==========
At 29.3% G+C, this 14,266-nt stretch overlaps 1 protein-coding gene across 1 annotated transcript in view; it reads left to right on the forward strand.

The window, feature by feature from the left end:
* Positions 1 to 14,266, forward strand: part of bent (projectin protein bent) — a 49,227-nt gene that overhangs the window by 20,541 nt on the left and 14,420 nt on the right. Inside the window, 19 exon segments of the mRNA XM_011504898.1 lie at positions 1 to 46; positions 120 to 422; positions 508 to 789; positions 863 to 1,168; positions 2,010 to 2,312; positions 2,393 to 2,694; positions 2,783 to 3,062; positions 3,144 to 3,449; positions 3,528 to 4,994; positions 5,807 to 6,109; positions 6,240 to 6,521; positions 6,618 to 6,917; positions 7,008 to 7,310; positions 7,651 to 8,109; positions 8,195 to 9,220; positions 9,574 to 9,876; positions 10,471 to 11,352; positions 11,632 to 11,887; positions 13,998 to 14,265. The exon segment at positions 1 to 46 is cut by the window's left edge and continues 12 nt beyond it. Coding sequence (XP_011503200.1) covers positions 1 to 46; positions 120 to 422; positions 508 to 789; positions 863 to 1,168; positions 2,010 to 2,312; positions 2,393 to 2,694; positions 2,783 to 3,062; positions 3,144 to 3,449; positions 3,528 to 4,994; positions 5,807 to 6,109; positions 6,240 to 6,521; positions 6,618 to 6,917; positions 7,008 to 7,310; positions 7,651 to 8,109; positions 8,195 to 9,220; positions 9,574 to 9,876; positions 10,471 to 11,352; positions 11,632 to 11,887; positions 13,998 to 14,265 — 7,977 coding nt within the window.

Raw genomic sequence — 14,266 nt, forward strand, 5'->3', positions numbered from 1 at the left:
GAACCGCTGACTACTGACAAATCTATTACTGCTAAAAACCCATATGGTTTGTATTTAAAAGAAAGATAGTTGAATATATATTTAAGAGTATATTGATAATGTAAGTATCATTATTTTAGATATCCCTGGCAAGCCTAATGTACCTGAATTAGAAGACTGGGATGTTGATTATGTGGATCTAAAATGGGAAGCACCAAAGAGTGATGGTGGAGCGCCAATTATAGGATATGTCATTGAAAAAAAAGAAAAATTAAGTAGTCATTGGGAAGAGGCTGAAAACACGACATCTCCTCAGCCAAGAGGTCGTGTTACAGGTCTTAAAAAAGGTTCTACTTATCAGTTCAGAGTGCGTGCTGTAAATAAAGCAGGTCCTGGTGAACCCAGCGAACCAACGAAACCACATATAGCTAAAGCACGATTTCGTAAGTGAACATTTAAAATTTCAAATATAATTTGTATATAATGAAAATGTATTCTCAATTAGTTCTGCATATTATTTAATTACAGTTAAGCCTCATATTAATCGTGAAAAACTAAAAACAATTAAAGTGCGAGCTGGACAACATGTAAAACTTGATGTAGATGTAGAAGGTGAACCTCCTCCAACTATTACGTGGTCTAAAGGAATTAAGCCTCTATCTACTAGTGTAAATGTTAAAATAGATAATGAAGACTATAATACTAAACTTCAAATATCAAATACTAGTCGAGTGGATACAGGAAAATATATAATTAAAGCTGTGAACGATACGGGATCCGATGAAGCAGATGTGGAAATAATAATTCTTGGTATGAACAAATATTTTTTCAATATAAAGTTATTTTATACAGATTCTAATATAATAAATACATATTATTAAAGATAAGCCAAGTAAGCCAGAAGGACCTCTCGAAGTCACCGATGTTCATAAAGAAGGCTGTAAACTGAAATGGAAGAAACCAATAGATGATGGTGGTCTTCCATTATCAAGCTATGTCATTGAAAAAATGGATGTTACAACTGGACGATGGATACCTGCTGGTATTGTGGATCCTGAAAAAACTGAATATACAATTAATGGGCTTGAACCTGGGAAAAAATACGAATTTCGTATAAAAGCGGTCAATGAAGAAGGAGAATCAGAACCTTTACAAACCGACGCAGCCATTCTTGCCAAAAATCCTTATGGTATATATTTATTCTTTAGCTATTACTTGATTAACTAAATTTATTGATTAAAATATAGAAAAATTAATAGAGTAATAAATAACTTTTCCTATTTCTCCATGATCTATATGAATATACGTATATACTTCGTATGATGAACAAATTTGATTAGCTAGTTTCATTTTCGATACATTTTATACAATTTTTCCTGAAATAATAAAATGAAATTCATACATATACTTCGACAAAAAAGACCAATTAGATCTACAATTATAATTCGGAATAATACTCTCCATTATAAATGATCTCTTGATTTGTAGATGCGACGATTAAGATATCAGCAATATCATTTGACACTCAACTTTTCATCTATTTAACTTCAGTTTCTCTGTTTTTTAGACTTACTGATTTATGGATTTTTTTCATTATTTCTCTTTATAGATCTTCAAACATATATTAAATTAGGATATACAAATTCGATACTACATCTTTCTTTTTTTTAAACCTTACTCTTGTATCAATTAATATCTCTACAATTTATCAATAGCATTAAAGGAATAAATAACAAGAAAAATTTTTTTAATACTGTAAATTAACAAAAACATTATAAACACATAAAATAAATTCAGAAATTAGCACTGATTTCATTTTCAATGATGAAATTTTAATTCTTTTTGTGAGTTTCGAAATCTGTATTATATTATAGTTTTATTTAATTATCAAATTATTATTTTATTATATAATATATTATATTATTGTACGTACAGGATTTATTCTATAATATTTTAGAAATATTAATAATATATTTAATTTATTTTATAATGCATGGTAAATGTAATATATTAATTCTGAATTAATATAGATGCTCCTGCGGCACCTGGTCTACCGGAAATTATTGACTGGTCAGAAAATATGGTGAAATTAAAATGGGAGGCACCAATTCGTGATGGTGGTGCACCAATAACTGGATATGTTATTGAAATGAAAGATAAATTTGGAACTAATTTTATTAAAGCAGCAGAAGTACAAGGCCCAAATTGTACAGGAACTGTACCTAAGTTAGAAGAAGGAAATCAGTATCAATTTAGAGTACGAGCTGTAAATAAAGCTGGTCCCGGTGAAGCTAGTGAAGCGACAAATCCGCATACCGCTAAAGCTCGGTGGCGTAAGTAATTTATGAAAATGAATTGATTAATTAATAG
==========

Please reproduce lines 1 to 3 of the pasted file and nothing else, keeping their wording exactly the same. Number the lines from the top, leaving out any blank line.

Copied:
At 29.3% G+C, this 14,266-nt stretch overlaps 1 protein-coding gene across 1 annotated transcript in view; it reads left to right on the forward strand.

The window, feature by feature from the left end:
* Positions 1 to 14,266, forward strand: part of bent (projectin protein bent) — a 49,227-nt gene that overhangs the window by 20,541 nt on the left and 14,420 nt on the right. Inside the window, 19 exon segments of the mRNA XM_011504898.1 lie at positions 1 to 46; positions 120 to 422; positions 508 to 789; positions 863 to 1,168; positions 2,010 to 2,312; positions 2,393 to 2,694; positions 2,783 to 3,062; positions 3,144 to 3,449; positions 3,528 to 4,994; positions 5,807 to 6,109; positions 6,240 to 6,521; positions 6,618 to 6,917; positions 7,008 to 7,310; positions 7,651 to 8,109; positions 8,195 to 9,220; positions 9,574 to 9,876; positions 10,471 to 11,352; positions 11,632 to 11,887; positions 13,998 to 14,265. The exon segment at positions 1 to 46 is cut by the window's left edge and continues 12 nt beyond it. Coding sequence (XP_011503200.1) covers positions 1 to 46; positions 120 to 422; positions 508 to 789; positions 863 to 1,168; positions 2,010 to 2,312; positions 2,393 to 2,694; positions 2,783 to 3,062; positions 3,144 to 3,449; positions 3,528 to 4,994; positions 5,807 to 6,109; positions 6,240 to 6,521; positions 6,618 to 6,917; positions 7,008 to 7,310; positions 7,651 to 8,109; positions 8,195 to 9,220; positions 9,574 to 9,876; positions 10,471 to 11,352; positions 11,632 to 11,887; positions 13,998 to 14,265 — 7,977 coding nt within the window.